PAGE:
The effects of UV-B radiation on photosynthesis, growth and cannabinoid production of two greenhouse-grown C. sativa chemotypes (drug and fiber) were assessed. Terminal meristems of vegetative and reproductive tissues were irradiated for 40 days at a daily dose of 0, 6.7 or 13.4 kJ m-2 biologically effective UV-B radiation. Infrared gas analysis was used to measure the physiological response of mature leaves, whereas gas-liquid chromatography was used to determine the concentration of cannabinoids in leaf and floral tissue.
There were no significant physiological or morphological differences among UV-B treatments in either drug- or fiber-type plants. The concentration of Δ9-tetrahydrocannabinol (Δ9-THC), but not of other cannabinoids, in both leaf and floral tissues increased with UV-B dose in drug-type plants. None of the cannabinoids in fiber-type plants were affected by UV-B radiation.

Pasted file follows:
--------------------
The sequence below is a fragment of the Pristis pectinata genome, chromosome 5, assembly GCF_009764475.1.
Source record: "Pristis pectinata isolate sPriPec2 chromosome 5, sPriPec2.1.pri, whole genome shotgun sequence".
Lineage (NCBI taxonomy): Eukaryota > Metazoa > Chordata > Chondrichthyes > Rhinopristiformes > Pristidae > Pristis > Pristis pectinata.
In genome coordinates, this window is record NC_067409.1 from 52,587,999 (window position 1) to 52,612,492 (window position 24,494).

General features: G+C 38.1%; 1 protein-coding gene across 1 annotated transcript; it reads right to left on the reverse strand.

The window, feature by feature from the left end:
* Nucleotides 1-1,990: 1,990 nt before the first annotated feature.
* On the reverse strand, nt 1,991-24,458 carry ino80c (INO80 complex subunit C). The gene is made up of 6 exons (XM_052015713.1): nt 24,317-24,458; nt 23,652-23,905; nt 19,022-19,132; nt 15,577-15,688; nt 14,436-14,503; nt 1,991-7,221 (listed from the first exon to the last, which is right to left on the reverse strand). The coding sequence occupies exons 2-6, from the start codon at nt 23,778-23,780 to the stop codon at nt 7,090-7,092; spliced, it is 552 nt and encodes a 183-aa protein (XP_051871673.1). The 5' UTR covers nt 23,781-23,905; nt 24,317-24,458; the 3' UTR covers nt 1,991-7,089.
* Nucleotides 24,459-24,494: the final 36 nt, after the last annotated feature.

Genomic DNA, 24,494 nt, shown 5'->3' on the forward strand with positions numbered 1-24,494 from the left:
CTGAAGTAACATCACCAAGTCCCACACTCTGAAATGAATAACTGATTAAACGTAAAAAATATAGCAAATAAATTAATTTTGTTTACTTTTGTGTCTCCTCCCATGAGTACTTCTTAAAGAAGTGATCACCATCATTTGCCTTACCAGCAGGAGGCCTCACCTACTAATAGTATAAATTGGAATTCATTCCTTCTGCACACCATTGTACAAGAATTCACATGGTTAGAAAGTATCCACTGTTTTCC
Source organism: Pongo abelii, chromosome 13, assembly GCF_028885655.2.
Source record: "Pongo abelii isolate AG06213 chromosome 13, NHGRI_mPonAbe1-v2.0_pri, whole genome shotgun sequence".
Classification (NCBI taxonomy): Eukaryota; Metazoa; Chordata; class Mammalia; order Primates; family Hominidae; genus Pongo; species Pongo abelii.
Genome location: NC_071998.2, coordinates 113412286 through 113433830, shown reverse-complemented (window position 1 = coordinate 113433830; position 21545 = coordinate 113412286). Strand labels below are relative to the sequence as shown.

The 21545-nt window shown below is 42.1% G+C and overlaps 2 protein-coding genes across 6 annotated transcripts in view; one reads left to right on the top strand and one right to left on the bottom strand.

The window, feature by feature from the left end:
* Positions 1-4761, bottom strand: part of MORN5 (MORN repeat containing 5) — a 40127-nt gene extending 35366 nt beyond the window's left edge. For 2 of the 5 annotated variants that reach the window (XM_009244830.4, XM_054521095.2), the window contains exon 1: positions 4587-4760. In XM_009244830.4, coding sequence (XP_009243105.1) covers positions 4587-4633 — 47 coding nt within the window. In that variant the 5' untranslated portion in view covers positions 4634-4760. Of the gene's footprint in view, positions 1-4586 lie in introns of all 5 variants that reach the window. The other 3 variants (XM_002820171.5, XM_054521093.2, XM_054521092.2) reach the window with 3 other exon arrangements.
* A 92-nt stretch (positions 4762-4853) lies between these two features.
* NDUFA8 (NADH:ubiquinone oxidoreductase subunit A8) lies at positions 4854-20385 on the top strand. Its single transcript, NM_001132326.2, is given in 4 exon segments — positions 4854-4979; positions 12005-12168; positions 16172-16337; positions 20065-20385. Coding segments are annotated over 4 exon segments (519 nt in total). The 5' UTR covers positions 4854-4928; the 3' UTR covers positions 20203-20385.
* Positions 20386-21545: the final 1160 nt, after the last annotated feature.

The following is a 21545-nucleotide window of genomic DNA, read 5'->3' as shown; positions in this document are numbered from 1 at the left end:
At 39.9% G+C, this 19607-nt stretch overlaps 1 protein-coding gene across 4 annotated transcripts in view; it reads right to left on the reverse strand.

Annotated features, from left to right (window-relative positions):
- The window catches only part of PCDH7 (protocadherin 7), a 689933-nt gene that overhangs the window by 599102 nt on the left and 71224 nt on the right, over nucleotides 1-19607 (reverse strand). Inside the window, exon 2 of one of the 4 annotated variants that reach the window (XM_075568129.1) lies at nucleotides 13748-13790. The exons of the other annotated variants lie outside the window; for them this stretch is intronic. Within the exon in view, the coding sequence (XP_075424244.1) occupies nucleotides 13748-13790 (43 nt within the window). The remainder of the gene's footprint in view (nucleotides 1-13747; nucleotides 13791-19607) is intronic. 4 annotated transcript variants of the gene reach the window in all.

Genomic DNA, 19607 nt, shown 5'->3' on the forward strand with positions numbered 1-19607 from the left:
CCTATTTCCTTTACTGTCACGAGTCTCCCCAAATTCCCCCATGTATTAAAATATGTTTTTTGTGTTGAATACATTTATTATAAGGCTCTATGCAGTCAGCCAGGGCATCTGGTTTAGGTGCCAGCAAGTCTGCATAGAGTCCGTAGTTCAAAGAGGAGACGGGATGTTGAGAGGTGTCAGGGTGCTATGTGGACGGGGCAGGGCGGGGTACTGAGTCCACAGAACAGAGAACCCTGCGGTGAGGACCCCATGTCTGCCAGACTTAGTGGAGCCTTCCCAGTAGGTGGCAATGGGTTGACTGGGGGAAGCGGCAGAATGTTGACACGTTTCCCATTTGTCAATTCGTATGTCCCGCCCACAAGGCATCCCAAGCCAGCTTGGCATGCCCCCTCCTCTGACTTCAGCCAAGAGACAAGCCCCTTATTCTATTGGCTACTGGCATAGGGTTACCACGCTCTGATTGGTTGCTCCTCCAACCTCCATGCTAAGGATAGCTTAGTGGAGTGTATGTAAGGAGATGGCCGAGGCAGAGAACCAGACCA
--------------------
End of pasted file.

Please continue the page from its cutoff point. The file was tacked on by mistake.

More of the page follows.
The increased levels of Δ9-THC in leaves after irradiation may account for the physiological and morphological tolerance to UV-B radiation in the drug-type plants. However, fiber plants showed no comparable change in the level of cannabidiol (a cannabinoid with UV-B absorptive characteristics similar to Δ9 THC). Thus the contribution of cannabinoids as selective UV-B filters in C. sativa is equivocal.